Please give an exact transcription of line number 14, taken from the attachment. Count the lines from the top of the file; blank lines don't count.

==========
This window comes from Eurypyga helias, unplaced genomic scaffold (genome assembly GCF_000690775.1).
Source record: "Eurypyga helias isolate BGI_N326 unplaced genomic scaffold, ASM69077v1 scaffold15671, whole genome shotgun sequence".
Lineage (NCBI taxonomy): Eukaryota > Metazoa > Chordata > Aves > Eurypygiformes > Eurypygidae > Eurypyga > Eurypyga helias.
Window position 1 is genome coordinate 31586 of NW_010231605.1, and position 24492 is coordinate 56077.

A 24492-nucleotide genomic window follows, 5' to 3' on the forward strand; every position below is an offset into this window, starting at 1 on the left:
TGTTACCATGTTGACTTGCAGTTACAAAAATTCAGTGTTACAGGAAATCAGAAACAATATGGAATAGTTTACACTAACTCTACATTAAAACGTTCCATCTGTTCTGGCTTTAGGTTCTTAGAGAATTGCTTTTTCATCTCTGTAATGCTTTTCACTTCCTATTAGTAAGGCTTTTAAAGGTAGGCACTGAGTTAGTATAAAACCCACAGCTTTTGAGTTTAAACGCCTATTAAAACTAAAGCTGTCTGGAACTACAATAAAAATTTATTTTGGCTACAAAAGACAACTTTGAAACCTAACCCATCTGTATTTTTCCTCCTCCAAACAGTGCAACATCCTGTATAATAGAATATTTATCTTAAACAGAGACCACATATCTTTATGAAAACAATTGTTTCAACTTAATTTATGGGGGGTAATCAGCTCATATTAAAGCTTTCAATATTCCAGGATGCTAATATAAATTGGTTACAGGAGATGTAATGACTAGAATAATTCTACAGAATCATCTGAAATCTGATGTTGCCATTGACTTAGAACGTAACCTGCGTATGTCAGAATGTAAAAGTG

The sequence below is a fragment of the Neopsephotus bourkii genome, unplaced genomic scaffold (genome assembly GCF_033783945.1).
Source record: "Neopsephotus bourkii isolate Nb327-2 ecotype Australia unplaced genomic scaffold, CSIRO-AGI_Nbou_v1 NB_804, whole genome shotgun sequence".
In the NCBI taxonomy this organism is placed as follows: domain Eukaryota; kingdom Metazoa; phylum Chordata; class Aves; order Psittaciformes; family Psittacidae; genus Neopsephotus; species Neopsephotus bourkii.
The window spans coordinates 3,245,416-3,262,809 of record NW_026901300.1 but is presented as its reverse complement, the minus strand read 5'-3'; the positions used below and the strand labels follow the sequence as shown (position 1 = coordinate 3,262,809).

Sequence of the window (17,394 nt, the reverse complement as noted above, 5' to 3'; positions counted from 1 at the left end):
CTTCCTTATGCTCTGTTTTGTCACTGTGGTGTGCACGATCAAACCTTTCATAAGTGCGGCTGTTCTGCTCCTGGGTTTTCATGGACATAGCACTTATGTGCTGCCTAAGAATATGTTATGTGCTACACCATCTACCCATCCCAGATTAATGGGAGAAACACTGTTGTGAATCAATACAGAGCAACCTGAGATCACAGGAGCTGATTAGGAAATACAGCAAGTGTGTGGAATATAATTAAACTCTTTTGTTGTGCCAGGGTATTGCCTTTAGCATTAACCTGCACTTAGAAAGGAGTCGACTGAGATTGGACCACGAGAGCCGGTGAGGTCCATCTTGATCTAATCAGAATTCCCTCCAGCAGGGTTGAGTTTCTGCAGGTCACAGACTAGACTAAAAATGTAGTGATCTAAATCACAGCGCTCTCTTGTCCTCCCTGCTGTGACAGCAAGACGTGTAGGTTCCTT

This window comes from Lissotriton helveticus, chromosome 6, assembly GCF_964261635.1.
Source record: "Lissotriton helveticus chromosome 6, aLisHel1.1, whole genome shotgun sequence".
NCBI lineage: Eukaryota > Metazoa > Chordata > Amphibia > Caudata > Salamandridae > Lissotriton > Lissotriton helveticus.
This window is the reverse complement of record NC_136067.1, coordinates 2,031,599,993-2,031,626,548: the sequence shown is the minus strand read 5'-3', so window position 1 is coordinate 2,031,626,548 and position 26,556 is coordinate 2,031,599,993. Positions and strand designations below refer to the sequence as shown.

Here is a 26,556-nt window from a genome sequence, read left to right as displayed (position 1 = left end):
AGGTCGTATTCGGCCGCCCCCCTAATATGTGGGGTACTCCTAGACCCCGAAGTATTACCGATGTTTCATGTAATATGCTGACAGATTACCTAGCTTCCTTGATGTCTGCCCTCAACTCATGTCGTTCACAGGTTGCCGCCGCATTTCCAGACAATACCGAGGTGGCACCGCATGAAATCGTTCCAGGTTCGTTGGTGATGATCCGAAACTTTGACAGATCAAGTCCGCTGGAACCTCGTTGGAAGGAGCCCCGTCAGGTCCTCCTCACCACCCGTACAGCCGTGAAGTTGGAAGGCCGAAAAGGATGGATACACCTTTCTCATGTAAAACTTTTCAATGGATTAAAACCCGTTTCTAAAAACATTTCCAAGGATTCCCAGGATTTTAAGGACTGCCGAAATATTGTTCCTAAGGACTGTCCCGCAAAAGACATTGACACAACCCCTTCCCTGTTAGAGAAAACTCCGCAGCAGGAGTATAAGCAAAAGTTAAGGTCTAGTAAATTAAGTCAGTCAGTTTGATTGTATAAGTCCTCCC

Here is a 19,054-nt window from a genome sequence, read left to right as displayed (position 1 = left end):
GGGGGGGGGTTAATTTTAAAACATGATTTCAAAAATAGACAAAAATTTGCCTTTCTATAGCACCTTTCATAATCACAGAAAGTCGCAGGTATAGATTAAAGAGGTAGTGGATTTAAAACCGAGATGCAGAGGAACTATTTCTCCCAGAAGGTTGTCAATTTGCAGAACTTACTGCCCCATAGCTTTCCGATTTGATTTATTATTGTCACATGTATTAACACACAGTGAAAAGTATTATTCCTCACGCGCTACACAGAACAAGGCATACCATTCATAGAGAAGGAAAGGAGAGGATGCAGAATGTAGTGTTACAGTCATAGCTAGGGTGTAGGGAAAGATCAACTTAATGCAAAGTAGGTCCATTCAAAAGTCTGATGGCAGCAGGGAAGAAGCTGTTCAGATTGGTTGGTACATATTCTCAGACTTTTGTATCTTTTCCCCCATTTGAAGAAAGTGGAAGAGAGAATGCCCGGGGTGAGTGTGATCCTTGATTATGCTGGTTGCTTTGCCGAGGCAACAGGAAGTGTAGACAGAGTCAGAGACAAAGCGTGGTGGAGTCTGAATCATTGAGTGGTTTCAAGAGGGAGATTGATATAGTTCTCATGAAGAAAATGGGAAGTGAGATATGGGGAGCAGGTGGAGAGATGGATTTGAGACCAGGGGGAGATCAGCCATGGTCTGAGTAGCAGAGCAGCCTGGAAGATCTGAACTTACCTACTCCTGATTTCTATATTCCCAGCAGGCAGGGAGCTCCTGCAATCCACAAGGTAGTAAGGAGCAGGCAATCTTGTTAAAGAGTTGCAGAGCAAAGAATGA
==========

Source record: "Lissotriton helveticus chromosome 6, aLisHel1.1, whole genome shotgun sequence".